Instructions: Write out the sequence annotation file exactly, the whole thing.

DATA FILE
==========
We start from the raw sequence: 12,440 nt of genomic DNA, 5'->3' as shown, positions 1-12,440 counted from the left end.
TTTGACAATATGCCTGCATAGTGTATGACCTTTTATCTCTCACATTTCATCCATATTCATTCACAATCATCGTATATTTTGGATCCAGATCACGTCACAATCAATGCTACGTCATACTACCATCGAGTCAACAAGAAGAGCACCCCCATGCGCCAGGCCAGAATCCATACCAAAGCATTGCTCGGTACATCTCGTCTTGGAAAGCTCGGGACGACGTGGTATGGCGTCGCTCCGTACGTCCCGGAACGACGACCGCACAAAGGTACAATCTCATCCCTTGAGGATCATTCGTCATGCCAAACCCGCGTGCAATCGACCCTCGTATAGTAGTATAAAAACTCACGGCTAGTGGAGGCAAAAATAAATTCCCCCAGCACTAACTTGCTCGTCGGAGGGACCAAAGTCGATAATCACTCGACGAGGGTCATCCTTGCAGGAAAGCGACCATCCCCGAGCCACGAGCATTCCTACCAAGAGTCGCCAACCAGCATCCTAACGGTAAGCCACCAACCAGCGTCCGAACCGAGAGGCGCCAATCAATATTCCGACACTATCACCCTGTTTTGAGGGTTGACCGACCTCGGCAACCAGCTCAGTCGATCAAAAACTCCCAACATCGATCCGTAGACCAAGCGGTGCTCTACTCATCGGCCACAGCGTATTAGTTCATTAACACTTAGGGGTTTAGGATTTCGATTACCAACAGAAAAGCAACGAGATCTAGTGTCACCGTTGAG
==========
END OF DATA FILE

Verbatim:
We start from the raw sequence: 12,440 nt of genomic DNA, 5'->3' as shown, positions 1-12,440 counted from the left end.
TTTGACAATATGCCTGCATAGTGTATGACCTTTTATCTCTCACATTTCATCCATATTCATTCACAATCATCGTATATTTTGGATCCAGATCACGTCACAATCAATGCTACGTCATACTACCATCGAGTCAACAAGAAGAGCACCCCCATGCGCCAGGCCAGAATCCATACCAAAGCATTGCTCGGTACATCTCGTCTTGGAAAGCTCGGGACGACGTGGTATGGCGTCGCTCCGTACGTCCCGGAACGACGACCGCACAAAGGTACAATCTCATCCCTTGAGGATCATTCGTCATGCCAAACCCGCGTGCAATCGACCCTCGTATAGTAGTATAAAAACTCACGGCTAGTGGAGGCAAAAATAAATTCCCCCAGCACTAACTTGCTCGTCGGAGGGACCAAAGTCGATAATCACTCGACGAGGGTCATCCTTGCAGGAAAGCGACCATCCCCGAGCCACGAGCATTCCTACCAAGAGTCGCCAACCAGCATCCTAACGGTAAGCCACCAACCAGCGTCCGAACCGAGAGGCGCCAATCAATATTCCGACACTATCACCCTGTTTTGAGGGTTGACCGACCTCGGCAACCAGCTCAGTCGATCAAAAACTCCCAACATCGATCCGTAGACCAAGCGGTGCTCTACTCATCGGCCACAGCGTATTAGTTCATTAACACTTAGGGGTTTAGGATTTCGATTACCAACAGAAAAGCAACGAGATCTAGTGTCACCGTTGAG